NSF Issues Report on Science in the Information Age. NSF has issued a report of an international workshop on Changing the Conduct of Science in the Information Age. The report (found here) acknowledges that "[n]ew digital technologies are transforming the practice of science" and discusses the implications for data access, sharing, and reproducibility. Among the recommendations of workshop participants was the creation of a system of "reliable and unique identifiers for individual researchers, organizations, and publications to create linkages between publications and their appropriate data." The purpose of such a system would be to "ensure that data sets are linked to subsequent publications and other research outputs, further aiding attribution and the reproducibility of research," thereby encouraging creators of data sets to share widely and users of those data sets to credit their originators.
FDA Issues Medical Device Guidance Documents. On August 15 the Food and Drug Administration (FDA) issued a draft guidance document seeking public comments on the design of clinical trials for medical devices (see FDA press release). The agency seeks comments on topics such as minimizing data bias and choosing study participants. In related news, that same day the agency issued another draft guidance (PDF file) to clarify how it calculates benefit-risk ratios of medical devices during pre-market review determinations.
Public Comments Sought on Limiting "Exculpatory Language" in Informed Consent. The Office for Human Research Protections (OHRP) and the FDA released for public comment a joint draft guidance document entitled "Guidance on Exculpatory Language in Informed Consent." The document refers to language in which the research subject waives his/her legal rights to sue, or that purports to release the investigator, the sponsor, the institution, or its researchers from liability for negligence. The joint draft document offers, among other things, guidance on the regulatory prohibition of including exculpatory language in informed consent, and includes examples of language that OHRP and FDA consider acceptable, as well as examples of language that the agencies would consider exculpatory. When finalized, the draft document will supersede OHRP's November 15, 1996, guidance. The draft document is posted here. Comments must be submitted by November 7.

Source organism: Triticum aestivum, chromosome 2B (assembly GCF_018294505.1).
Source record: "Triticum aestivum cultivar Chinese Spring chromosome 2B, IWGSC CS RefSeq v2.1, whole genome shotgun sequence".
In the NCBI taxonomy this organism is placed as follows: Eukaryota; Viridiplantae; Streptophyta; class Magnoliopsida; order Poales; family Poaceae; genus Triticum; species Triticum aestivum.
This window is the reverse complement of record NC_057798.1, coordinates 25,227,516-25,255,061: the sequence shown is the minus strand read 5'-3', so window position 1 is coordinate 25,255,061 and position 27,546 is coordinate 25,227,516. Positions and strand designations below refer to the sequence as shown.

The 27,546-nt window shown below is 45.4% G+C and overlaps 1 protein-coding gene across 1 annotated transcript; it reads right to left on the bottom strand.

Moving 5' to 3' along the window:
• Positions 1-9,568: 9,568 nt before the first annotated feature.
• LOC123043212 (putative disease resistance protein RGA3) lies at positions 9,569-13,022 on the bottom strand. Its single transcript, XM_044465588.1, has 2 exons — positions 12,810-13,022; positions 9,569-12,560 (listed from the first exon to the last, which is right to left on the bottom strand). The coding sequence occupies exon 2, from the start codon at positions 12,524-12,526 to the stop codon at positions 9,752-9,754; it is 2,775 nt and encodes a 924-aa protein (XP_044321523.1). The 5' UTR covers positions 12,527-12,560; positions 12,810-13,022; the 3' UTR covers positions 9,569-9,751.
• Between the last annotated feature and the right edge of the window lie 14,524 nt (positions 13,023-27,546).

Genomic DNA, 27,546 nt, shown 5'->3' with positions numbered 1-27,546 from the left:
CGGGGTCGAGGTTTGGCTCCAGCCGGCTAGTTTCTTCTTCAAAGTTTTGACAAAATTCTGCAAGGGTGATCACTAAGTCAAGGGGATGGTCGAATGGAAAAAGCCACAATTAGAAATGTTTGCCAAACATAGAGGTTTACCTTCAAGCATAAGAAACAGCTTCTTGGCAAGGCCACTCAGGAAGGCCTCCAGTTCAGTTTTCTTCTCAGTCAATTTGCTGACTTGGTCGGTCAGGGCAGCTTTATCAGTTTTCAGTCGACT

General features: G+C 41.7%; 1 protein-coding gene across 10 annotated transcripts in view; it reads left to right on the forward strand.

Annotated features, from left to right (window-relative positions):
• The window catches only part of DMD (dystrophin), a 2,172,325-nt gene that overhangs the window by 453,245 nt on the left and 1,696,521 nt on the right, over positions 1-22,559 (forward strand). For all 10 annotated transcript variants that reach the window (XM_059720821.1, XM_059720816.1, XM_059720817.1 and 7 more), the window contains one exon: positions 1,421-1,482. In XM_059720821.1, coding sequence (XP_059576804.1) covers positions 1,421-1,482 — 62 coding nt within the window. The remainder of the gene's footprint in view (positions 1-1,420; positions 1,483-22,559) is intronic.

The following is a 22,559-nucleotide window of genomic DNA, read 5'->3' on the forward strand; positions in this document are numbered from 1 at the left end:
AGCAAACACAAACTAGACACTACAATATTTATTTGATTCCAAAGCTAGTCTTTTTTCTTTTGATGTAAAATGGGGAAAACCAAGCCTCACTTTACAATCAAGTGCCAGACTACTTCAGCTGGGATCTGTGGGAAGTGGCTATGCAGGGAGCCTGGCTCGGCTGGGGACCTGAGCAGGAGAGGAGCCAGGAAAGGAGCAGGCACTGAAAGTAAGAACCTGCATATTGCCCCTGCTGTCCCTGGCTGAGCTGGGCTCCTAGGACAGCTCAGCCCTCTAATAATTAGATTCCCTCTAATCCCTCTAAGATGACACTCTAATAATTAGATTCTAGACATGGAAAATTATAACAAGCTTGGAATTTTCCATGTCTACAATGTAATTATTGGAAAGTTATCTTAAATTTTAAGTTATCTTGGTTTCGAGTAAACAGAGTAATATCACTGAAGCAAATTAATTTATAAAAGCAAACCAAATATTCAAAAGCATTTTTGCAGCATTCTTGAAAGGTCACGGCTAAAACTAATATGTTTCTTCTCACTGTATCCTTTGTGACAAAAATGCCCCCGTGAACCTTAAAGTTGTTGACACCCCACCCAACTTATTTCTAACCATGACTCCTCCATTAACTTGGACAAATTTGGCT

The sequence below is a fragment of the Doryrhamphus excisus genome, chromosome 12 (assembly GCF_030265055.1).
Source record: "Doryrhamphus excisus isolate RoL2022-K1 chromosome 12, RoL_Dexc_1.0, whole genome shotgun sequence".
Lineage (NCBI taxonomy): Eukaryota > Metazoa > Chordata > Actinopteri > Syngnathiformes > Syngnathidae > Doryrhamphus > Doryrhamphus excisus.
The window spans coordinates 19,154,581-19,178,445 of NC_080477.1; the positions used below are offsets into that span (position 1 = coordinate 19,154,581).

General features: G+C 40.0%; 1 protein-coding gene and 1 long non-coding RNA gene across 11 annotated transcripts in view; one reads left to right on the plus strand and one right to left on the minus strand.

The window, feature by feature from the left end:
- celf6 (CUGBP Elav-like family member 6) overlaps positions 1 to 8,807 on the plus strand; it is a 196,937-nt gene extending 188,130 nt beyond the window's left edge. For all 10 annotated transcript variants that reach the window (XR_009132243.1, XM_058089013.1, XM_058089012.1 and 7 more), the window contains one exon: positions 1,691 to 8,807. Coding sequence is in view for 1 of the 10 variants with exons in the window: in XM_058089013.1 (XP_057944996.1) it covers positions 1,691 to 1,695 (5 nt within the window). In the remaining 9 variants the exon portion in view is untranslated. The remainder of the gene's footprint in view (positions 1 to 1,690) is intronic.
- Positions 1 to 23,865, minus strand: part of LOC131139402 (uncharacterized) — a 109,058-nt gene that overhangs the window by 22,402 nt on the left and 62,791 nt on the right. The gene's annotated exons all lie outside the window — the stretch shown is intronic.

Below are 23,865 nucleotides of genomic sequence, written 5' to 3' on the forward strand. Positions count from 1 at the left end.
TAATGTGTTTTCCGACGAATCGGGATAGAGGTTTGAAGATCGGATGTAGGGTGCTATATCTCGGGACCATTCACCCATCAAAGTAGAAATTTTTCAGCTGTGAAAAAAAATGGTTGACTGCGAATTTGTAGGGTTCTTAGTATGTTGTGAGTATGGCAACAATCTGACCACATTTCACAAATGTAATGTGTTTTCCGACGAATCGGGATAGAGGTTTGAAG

NRC Allows Yucca Shutdown to Proceed. The Nuclear Regulatory Commission said in an order that plans should proceed for the Yucca Mountain nuclear waste site in Nevada to close, citing budget considerations. The commission was deadlocked 2-2 on an appeal of the ruling of its Atomic Safety and Licensing Board that had prevented the closure from moving forward. Leaders of the House Energy and Commerce Committee disagreed, saying in a statement that the tied vote "means the Yucca Mountain license application remains alive," and the committee's fall priorities will include "its ongoing investigation into the Obama Administration's politically motivated efforts to terminate the Yucca Mountain nuclear repository." The NRC order can be found here (PDF file). The House Committee statement is available here. A New York Times blog provides a clear description of this procedurally muddled issue.
Public Comments Sought on Report of Panel Investigating Guatemala Research Abuses.
A panel of the Presidential Commission for the Study of Bioethical Issues, looking into federally funded research on sexually transmitted diseases in Guatemala in the late 1940s that had involved intentionally infecting persons for study, has issued its findings and recommendations (PDF file). The International Research Panel was established by the Commission as directed by President Obama when the U.S. government disclosed the Guatemala research in October 2010. Among the Panel's recommendations: that the U.S. "should implement a system to compensate research subjects for research-related injuries;" and that "[g]reater efforts are needed to enhance transparency, monitor ongoing research, and hold researchers and institutions responsible and accountable for violations of applicable rules, standards, and practices." The Commission invites public comment, due by October 11, on the Panel's findings and recommendations (see details for commenting here (PDF file)).